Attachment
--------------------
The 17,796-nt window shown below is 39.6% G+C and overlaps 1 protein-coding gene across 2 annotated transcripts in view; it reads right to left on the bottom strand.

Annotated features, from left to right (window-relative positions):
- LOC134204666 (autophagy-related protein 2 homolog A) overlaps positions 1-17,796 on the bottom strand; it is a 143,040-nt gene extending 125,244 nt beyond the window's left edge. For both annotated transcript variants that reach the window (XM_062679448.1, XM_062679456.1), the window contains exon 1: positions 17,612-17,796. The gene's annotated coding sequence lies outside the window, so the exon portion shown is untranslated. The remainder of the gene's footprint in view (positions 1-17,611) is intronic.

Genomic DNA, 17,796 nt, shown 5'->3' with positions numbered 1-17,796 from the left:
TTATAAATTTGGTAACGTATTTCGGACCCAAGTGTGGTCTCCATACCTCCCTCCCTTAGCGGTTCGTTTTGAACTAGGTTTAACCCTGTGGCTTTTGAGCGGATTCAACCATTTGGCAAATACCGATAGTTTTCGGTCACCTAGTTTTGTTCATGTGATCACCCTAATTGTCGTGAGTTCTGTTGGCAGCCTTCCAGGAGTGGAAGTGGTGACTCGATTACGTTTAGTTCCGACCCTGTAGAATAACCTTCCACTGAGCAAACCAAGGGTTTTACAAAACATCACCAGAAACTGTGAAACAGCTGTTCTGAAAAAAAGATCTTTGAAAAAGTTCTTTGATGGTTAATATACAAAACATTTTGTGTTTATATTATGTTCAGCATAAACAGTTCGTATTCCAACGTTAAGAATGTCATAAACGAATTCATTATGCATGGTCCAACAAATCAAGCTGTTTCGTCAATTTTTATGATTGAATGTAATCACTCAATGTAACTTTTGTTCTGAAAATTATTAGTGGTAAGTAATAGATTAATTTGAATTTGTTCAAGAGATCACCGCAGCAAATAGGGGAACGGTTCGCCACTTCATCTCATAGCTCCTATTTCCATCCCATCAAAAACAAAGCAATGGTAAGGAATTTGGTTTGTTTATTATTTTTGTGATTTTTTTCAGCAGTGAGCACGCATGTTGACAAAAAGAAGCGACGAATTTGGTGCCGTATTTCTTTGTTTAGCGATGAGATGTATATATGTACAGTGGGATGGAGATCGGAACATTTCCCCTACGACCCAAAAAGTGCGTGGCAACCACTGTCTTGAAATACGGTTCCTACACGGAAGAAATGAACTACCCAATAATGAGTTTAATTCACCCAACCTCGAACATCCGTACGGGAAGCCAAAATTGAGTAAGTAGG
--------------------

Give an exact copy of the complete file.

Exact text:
The 17,796-nt window shown below is 39.6% G+C and overlaps 1 protein-coding gene across 2 annotated transcripts in view; it reads right to left on the bottom strand.

Annotated features, from left to right (window-relative positions):
- LOC134204666 (autophagy-related protein 2 homolog A) overlaps positions 1-17,796 on the bottom strand; it is a 143,040-nt gene extending 125,244 nt beyond the window's left edge. For both annotated transcript variants that reach the window (XM_062679448.1, XM_062679456.1), the window contains exon 1: positions 17,612-17,796. The gene's annotated coding sequence lies outside the window, so the exon portion shown is untranslated. The remainder of the gene's footprint in view (positions 1-17,611) is intronic.

Genomic DNA, 17,796 nt, shown 5'->3' with positions numbered 1-17,796 from the left:
TTATAAATTTGGTAACGTATTTCGGACCCAAGTGTGGTCTCCATACCTCCCTCCCTTAGCGGTTCGTTTTGAACTAGGTTTAACCCTGTGGCTTTTGAGCGGATTCAACCATTTGGCAAATACCGATAGTTTTCGGTCACCTAGTTTTGTTCATGTGATCACCCTAATTGTCGTGAGTTCTGTTGGCAGCCTTCCAGGAGTGGAAGTGGTGACTCGATTACGTTTAGTTCCGACCCTGTAGAATAACCTTCCACTGAGCAAACCAAGGGTTTTACAAAACATCACCAGAAACTGTGAAACAGCTGTTCTGAAAAAAAGATCTTTGAAAAAGTTCTTTGATGGTTAATATACAAAACATTTTGTGTTTATATTATGTTCAGCATAAACAGTTCGTATTCCAACGTTAAGAATGTCATAAACGAATTCATTATGCATGGTCCAACAAATCAAGCTGTTTCGTCAATTTTTATGATTGAATGTAATCACTCAATGTAACTTTTGTTCTGAAAATTATTAGTGGTAAGTAATAGATTAATTTGAATTTGTTCAAGAGATCACCGCAGCAAATAGGGGAACGGTTCGCCACTTCATCTCATAGCTCCTATTTCCATCCCATCAAAAACAAAGCAATGGTAAGGAATTTGGTTTGTTTATTATTTTTGTGATTTTTTTCAGCAGTGAGCACGCATGTTGACAAAAAGAAGCGACGAATTTGGTGCCGTATTTCTTTGTTTAGCGATGAGATGTATATATGTACAGTGGGATGGAGATCGGAACATTTCCCCTACGACCCAAAAAGTGCGTGGCAACCACTGTCTTGAAATACGGTTCCTACACGGAAGAAATGAACTACCCAATAATGAGTTTAATTCACCCAACCTCGAACATCCGTACGGGAAGCCAAAATTGAGTAAGTAGG